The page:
Darlings! Mummy has made a decision! After reading dozens of posts and having hundreds of conversations with well-meaning folks who just don't know about the great "character" actors who gave films the depth and genius that surrounded and supported the so-called "stars", I am going to periodically post a regular, special entry called "SYBIL'S WHO'Z DAT?"....there'll be photos and a mini-bio, and the next time you see one of those familiar, fabulous faces that you just "can't quite place", well maybe these posts will help. Some of these actors worked more, had longer and broader careers, and ended up happier, more loved, and even wealthier than the "stars" that the public "worships". (I think there may be a metaphor in that! What do you think???). And here is one of my very favorite actresses of all time. Even in the smallest roles or briefest appearances on screen, she shines, NO!! BLAZES! And many of her fellow actors almost need to shield their eyes when she steals the scene! She started late as careers go, but wasted no time becoming one of Hollywood’s most memorable “grande dames”! She’s Florence Bates (April 15, 1888,- January 31, 1954)
Born Florence Rabe (pronounced “Robbie”) in San Antonio, Texas, the second child of Jewish immigrants, Bates showed musical talent as a child, but a hand injury inhibited her from continuing her piano studies as her mother had hoped. Very bright and getting excellent grades in school, she went on to college and in 1906, graduated from the University of Texas at Austin with a degree in mathematics, after which she began her career in teaching and social work.
In 1909, she met and married her first husband and gave up her career to raise their daughter, Mimi. Always a voracious reader, she became interested in a friend’s library of law books, and read his entire collection. When her marriage eventually ended in divorce, she began, with the encouragement of her lawyer friend, to study law and, in 1914 at the age of 26, passed the bar examination. She holds the distinction of being the first female lawyer in her home state of Texas, where she practiced for four years in San Antonio.
After the death of her parents, Bates left the legal profession to help her sister operate their father's antique business. She traveled extensively around the country and especially to Europe to acquire more stock for the shop, where she became fairly fluent in other languages. Being bilingual completely (English-Spanish) she also became a radio commentator in San Antonio whose program was designed to foster good relations between the United States and Mexico. In 1929, following the stock market crash and the death of her sister, Florence closed the antique shop and married a wealthy oilman, William F. Jacoby. Unfortunately, as the Depression deepened, Jacoby eventually went bankrupt in the oil business, and the couple moved to California in the late 1930's, briefly becoming proprietors of a bakery, which was successful.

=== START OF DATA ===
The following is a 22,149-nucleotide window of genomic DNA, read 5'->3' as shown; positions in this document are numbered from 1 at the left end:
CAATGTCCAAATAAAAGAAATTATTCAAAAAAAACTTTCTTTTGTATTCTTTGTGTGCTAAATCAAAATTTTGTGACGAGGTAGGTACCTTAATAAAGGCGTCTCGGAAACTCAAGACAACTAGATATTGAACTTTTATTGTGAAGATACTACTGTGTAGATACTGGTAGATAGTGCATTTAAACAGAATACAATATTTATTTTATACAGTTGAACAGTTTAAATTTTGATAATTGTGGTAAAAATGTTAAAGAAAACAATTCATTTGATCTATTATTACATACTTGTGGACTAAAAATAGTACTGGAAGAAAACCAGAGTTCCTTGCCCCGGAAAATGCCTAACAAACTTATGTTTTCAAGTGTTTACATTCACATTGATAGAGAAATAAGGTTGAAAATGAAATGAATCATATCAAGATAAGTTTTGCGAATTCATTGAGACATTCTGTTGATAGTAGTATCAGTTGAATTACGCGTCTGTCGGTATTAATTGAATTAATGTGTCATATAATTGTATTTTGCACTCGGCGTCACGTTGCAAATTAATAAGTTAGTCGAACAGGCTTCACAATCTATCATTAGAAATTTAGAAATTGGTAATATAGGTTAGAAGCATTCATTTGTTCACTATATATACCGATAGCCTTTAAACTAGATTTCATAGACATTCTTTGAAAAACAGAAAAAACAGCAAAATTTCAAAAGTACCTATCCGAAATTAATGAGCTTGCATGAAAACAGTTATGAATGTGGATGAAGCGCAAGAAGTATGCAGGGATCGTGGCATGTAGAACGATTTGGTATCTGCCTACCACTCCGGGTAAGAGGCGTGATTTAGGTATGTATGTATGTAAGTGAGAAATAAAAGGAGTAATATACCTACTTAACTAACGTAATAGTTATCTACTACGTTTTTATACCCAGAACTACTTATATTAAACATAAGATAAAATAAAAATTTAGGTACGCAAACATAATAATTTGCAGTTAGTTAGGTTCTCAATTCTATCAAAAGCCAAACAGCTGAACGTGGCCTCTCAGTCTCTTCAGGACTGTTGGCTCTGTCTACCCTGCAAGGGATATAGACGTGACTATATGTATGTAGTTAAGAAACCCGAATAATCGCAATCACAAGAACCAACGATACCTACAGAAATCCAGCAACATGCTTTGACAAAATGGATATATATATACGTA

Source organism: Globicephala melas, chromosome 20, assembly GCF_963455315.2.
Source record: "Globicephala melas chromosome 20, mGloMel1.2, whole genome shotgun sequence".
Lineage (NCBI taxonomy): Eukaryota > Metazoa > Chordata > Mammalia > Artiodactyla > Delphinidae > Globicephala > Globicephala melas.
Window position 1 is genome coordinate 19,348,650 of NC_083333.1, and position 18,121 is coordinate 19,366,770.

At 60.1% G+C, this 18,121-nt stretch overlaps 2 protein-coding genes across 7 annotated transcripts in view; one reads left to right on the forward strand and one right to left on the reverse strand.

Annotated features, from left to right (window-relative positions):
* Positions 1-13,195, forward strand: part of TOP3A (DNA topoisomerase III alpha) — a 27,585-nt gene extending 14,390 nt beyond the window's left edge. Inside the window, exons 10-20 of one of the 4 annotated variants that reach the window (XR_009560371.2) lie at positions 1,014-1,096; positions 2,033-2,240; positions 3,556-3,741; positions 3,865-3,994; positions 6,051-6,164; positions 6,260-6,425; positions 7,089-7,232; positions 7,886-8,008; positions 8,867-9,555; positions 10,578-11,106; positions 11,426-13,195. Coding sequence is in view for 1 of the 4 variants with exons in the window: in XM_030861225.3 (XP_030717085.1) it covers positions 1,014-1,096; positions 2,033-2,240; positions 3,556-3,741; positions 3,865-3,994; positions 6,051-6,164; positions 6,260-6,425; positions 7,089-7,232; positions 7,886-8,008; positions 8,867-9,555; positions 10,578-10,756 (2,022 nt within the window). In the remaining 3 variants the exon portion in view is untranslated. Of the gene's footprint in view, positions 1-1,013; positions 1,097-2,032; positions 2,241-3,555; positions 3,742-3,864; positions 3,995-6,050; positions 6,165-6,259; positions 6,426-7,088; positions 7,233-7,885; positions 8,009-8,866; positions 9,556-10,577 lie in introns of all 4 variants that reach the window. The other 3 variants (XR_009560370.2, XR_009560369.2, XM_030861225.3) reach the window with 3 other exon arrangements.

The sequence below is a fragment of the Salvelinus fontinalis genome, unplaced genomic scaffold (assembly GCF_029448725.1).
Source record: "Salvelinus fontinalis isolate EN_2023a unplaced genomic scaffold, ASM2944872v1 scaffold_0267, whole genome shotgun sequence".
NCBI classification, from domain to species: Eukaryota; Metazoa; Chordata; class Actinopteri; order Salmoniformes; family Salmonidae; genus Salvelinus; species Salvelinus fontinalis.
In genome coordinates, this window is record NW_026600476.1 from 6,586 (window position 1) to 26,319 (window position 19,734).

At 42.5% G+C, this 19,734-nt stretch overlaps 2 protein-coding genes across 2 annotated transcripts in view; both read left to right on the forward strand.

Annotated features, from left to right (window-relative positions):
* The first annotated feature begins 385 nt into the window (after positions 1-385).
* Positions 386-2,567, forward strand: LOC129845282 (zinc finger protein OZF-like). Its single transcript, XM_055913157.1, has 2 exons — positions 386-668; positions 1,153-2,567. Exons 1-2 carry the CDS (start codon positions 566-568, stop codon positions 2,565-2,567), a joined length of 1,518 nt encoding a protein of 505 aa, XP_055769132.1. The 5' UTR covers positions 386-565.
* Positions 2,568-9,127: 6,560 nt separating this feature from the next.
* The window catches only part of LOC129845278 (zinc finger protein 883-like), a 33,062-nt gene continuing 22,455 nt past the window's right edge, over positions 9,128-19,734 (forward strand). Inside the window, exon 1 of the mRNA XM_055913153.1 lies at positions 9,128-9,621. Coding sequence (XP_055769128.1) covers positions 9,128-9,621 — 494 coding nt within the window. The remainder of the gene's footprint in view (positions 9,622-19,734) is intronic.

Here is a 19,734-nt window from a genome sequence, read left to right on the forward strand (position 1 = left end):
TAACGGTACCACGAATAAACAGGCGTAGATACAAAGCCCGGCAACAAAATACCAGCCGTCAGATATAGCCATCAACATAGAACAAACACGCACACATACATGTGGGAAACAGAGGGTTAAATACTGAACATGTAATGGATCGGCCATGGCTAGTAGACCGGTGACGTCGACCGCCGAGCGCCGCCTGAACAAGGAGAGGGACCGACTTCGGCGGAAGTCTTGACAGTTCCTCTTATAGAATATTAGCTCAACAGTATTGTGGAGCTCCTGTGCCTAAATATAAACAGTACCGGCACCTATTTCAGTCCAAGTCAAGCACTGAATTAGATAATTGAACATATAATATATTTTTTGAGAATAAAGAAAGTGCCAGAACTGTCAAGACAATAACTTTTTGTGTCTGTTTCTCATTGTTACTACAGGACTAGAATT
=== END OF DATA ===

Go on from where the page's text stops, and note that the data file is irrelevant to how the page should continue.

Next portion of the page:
At this time, Florence, a heavy-set woman of matronly appearance and well into her middle age, developed an interest in acting and auditioned for the part of Miss Bates in the Pasadena Playhouse production of Jane Austen's “Emma”. This proved to be a momentous career choice. Her popularity became such, that she went on to leading roles with the same company, changing her name from Florence “Rabe” to Florence “Bates” as a nod to her perceived good fortune. In 1939, she was introduced to Alfred Hitchcock, and through a fluke, auditioned for him. Her screen test convinced him to cast her in her first major screen role, the vain dowager Mrs. Van Hopper, in REBECCA (1940). Her excellent performance was the first in a collection of memorable characters: wealthy socialites, henpecking wives, irritable hotel managers, pushy theatre owners, and gossipy landladies, and she would go on to act opposite the greatest and most established stars in Hollywood. Bates appeared in more than 60 films over the course of the next 13 years. Among her cinema credits are KITTY FOYLE, LOVE CRAZY, THE MOON AND SIXPENCE, MR. LUCKY, HEAVEN CAN WAIT, LULLABY OF BROADWAY, MISTER BIG, SINCE YOU WENT AWAY, KISMET, SARATOGA TRUNK, THE SECRET LIFE OF WALTER MITTY, WINTER MEETING, I REMEMBER MAMA, PORTRAIT OF JENNIE, A LETTER TO THREE WIVES, ON THE TOWN, and LES MISÉRABLES.
Because of her versatility, she appeared in dramas, comedies, and even musicals. And as Hollywood began to focus on the new medium of television in the 1950s, she made guest appearances on “I Love Lucy”, “My Little Margie”, “I Married Joan”, and “Our Miss Brooks”, and had a regular role on “The Hank McCune Show”. Through her career, Bates was known as witty , warm, a wonderful hostess, and for the fact that she never went to any set or studio without her knitting. She had only one daughter, Miriam Rose Rabe Ramer Oppenheimer (1911-1937), but was survived by her granddaughter and great granddaughter. Florence Bates is buried in Forest Lawn Memorial Park, Glendale, Los Angeles with a modest stone marking her grave. But for her many fans around the world, that voice, that face, her commanding carriage, and onscreen presence make her unforgettable, luminescent, iconic.... a Star!!!
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